He flew to Korea in 1997 to learn more. He met the Dutch ambassador at the time, Hein de Vries, who encouraged him to meet Jean-Paul Buys of the ecumenical Taize community. Father Buys, of the Netherlands, had lived in Korea and Japan, and translated Hamel’s book into English.
Mr. Hartog decided to do his own translation, but obtaining 80,000 euros in funding and gathering the perfect crew proved difficult. He returned to the Netherlands to further develop the story, seeking a modern twist to the old tale.
At a high school reunion, he met an old friend and began talking about his ideas for the project. The friend told him about another friend, an adopted Korean whose last name was Nam, like the Dutch sailors.
Annemiek Nam, now 28, was a young child when her father left her at an orphanage with her younger sister. He said she couldn’t be sent to the United States, so a Dutch couple adopted them when she was five.
As an adult, her memories of Korea revolved around smells. She had no interest in a country once infamous for “exporting babies” and had no desire to participate in a documentary filmed in Korea. But as she continued to speak with Mr. Hartog, her interest in the film grew.
Meanwhile, in Korea, interest in the Netherlands had increased after the 2002 World Cup, with Koreans revering Dutch coach Gus Hiddink after the Korean national soccer team’s unexpectedly strong showing.
The Netherlands Embassy was also gearing up for the Year of Hamel in 2003. The embassy helped him get in touch with the Korea Foundation, and other sponsors joined, such as Gangjin county in South Jeolla province, LG Philips LCD and the Dutch Ministry of Foreign Affairs.
Mr. Hartog gathered a Dutch crew, including a musician who recorded the sounds of Korea ― birds, wooden gongs, traffic ― to compose a soundtrack. In September 2002, they began filming, which lasted a month.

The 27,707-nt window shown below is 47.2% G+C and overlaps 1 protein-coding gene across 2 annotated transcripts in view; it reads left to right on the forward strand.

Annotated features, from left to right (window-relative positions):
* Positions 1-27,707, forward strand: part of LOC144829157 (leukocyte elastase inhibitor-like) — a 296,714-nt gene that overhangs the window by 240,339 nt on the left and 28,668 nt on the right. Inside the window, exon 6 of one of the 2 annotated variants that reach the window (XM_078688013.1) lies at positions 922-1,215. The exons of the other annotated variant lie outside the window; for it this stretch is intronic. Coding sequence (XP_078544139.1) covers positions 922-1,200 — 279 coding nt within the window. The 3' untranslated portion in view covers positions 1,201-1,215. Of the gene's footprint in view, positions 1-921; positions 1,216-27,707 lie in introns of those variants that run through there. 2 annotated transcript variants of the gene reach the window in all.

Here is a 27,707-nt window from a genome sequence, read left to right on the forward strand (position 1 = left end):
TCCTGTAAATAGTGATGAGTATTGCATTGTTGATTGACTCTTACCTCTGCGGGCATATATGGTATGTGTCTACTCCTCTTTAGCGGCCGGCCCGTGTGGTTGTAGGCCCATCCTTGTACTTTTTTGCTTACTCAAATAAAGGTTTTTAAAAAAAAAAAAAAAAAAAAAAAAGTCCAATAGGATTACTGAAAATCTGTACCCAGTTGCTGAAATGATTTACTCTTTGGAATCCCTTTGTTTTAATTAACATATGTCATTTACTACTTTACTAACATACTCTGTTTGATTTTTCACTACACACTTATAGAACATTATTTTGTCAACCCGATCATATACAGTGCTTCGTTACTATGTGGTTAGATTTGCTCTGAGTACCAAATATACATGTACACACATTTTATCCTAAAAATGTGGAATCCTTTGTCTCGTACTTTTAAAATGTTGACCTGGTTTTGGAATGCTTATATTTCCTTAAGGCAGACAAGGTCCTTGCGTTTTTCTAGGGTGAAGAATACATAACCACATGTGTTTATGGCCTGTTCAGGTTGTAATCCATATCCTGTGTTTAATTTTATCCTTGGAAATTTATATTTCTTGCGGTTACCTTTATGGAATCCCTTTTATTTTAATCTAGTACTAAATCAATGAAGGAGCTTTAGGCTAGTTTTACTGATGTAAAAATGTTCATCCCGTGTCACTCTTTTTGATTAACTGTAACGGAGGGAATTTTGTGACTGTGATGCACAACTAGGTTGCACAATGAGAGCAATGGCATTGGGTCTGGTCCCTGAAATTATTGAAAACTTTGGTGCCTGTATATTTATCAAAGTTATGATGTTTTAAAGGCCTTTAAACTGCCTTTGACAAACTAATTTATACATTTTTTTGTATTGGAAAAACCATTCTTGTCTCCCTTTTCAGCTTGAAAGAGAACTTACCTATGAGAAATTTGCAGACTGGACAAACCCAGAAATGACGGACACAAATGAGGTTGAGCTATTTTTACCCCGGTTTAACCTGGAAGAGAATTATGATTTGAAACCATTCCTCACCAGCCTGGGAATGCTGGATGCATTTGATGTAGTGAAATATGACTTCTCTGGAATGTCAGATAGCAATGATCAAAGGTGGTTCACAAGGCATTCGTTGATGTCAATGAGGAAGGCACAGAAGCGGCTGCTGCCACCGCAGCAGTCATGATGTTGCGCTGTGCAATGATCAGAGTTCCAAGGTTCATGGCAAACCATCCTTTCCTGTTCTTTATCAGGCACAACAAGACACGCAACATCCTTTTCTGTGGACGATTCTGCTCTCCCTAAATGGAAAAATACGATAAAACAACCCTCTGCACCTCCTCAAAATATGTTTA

The crew followed Hamel’s journey in reverse from Seoul to Jeju, visiting eight cities. “We wanted to begin with all these impressions that were very intense, and then become quiet,” Hartog says.
But they ran into some problems along the way. Ms. Nam was reluctant to open up emotionally before the camera, and many crew members, who were on their first trip to Korea, had some problems getting accustomed to the new food and language.
As they retraced Hamel’s journey, Mr. Hartog also wanted to cover some of the same topics in the Dutch sailor’s book, such as Korean traditions. One of the memorable moments in the film is a countryside funeral.
“I know it’s cruel, but I was really hoping I’d encounter a funeral,” he says. His friends were incredulous that he would even consider asking someone to film their funeral.
“But while we were driving, we saw [a funeral procession] walking along the street. We stopped the car and I jumped out. I asked, ‘Sorry, but can we film this?’” And they agreed.
While Mr. Hartog was the engine behind the documentary, perhaps the one most affected was also the one who held in most of her emotions.
A year after they finished shooting, it was evident that the filmmaking process had an effect on Ms. Nam. While she was having dinner with her parents, she said she had started to look for her birth father. And if she found him, perhaps Hartog could do a sequel.


by Joe Yong-hee